Day 4: Siem Reap

I woke up at 4 knowing that I had so little sleep. But the thought of enjoying sun rise at Angkor Wat made me dance in my head. We left the hotel at 0510hrs when it was dark and cold at 23 degree. I could hear Islamic prayer from the nearby mosque.

I was very excited to see Angkor Wat. I couldn’t put it into words. This was the highlight of our trip and I had been waiting for this since I don’t know when. My hands were numb by the morning wind while riding the tuktuk but my excitement overweighted that.

I paid USD20 to enter Angkor Wat. I had my own personal ticket with my face on it. Many people were already there. I kept thinking that we probably were one of the earliest to arrive, but people were already sitting by the rocks near the lake in front of Angkor Wat. I could see the silhouette of the temple against the brightening sky. We took the picture of Angkor Wat as the sun rises and create a beautiful reflection of the temple on the lake.

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Beautiful. Spectacular. Full of wonder. I imagined people as early as in the 11th century walking at where I was, barefooted, pulling carts, carrying things on their heads, even carrying torch at night around the big Angkor Wat (Temple City) and Angkor Thom (Great City). I could see that this place was some kind of an ancient fortress with man-made lakes surrounding the front of the temple.

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We spent around two hours around Angkor Wat and had breakfast at Angkor Thom area at 0830hrs. The distance from south gate of Angkor Thom to the main temple was quite far, adding to my wonder on how many people were needed to build the structure, including the carvings on every single stone surface.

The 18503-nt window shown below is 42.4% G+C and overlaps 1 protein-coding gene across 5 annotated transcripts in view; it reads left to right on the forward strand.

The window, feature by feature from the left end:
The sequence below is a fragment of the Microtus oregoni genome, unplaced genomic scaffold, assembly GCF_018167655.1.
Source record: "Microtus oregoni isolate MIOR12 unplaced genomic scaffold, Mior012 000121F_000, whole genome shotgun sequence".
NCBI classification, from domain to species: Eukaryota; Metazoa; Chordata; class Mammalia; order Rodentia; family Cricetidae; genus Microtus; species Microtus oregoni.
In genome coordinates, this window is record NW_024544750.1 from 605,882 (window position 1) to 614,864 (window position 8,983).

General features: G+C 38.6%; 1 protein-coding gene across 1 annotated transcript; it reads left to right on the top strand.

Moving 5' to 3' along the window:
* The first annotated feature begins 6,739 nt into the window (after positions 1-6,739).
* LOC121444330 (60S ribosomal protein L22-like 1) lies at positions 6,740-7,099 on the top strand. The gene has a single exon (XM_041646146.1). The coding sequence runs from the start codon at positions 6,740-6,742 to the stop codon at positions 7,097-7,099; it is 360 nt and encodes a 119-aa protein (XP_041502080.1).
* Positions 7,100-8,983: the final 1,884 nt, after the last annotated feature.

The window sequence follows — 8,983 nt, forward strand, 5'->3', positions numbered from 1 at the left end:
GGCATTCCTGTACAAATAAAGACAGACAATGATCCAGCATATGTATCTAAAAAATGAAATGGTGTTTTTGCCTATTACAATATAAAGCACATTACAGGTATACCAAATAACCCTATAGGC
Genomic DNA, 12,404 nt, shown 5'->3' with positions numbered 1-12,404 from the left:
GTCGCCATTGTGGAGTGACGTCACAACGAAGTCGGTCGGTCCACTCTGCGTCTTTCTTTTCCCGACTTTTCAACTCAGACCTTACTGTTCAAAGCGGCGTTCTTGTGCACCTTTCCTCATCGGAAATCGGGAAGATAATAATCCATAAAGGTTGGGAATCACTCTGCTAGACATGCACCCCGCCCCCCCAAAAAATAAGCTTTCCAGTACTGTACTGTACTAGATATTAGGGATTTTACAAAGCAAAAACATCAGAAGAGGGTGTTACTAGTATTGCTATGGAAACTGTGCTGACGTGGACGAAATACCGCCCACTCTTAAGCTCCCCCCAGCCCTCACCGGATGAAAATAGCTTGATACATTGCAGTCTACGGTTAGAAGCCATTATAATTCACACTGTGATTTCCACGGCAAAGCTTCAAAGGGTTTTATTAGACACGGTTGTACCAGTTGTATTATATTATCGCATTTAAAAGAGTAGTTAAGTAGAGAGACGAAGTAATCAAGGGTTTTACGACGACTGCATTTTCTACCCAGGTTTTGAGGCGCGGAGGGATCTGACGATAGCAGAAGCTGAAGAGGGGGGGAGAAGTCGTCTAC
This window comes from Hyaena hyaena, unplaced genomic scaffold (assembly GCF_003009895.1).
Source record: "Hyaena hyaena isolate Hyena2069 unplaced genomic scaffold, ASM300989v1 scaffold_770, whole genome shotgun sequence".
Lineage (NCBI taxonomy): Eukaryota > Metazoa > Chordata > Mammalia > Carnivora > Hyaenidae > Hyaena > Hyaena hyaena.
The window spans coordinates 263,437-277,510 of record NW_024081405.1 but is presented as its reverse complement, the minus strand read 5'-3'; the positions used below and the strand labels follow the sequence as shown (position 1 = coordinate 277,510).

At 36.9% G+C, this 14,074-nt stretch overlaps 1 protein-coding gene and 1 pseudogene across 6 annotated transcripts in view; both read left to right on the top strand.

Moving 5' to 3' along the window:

We continued our journey walking around Angkor Thom, visiting the 11th century temple Baphuon and the Royal Palace area. That was 0930hrs and we rested at the top of Baphuon 1040hrs. I actually rested on a structure built in the year 1000!

I also visited Ta Phrom, the famous location where Tomb Rider was filmed. The reconstruction was still in progress and so far, the process has been incredible. This was our last stop and we ended this marvelous trip at 1210hrs.

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Obviously I am not the kind of person who sees such temple as stacked old rocks. I may not know the detailed history of the Angkor, but I appreciate it so much. I appreciate the effort of the various organisations that reconstruct the ruins and improve the quality of it to preserve the stone against rainwater. The temple was even supported by metals to prevent the slanted walls of the temple from toppling over. The ancient structures from ancient civilisation is worth preserving for the world to see.

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We went to a tour agency for bus service to Phnom Penh which cost us USD15 per person. They said the trip would be around 5 to 6 hours. Hopefully it would be a comfortable ride tomorrow. After that we went to the hotel to take our laundry and dropped it at the laundry service for $1/1KG! Then we left for floating village.